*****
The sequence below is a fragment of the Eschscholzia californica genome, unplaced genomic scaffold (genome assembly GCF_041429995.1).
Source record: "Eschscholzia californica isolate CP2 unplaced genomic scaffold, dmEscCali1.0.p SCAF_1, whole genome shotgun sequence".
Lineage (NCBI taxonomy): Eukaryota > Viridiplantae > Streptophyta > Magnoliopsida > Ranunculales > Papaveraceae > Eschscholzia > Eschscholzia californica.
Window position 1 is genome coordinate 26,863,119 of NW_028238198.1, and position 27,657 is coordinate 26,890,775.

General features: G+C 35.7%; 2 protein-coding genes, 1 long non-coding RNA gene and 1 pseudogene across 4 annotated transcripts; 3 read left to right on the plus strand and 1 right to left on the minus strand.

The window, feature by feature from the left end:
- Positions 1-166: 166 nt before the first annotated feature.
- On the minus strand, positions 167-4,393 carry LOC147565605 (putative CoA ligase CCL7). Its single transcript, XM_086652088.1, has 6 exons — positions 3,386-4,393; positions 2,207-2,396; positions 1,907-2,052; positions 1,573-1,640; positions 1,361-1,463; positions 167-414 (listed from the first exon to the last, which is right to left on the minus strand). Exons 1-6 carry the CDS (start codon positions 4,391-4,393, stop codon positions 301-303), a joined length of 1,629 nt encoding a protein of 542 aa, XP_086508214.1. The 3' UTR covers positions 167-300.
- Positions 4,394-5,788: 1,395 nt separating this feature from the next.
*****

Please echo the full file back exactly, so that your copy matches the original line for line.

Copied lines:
The sequence below is a fragment of the Eschscholzia californica genome, unplaced genomic scaffold (genome assembly GCF_041429995.1).
Source record: "Eschscholzia californica isolate CP2 unplaced genomic scaffold, dmEscCali1.0.p SCAF_1, whole genome shotgun sequence".
Lineage (NCBI taxonomy): Eukaryota > Viridiplantae > Streptophyta > Magnoliopsida > Ranunculales > Papaveraceae > Eschscholzia > Eschscholzia californica.
Window position 1 is genome coordinate 26,863,119 of NW_028238198.1, and position 27,657 is coordinate 26,890,775.

General features: G+C 35.7%; 2 protein-coding genes, 1 long non-coding RNA gene and 1 pseudogene across 4 annotated transcripts; 3 read left to right on the plus strand and 1 right to left on the minus strand.

The window, feature by feature from the left end:
- Positions 1-166: 166 nt before the first annotated feature.
- On the minus strand, positions 167-4,393 carry LOC147565605 (putative CoA ligase CCL7). Its single transcript, XM_086652088.1, has 6 exons — positions 3,386-4,393; positions 2,207-2,396; positions 1,907-2,052; positions 1,573-1,640; positions 1,361-1,463; positions 167-414 (listed from the first exon to the last, which is right to left on the minus strand). Exons 1-6 carry the CDS (start codon positions 4,391-4,393, stop codon positions 301-303), a joined length of 1,629 nt encoding a protein of 542 aa, XP_086508214.1. The 3' UTR covers positions 167-300.
- Positions 4,394-5,788: 1,395 nt separating this feature from the next.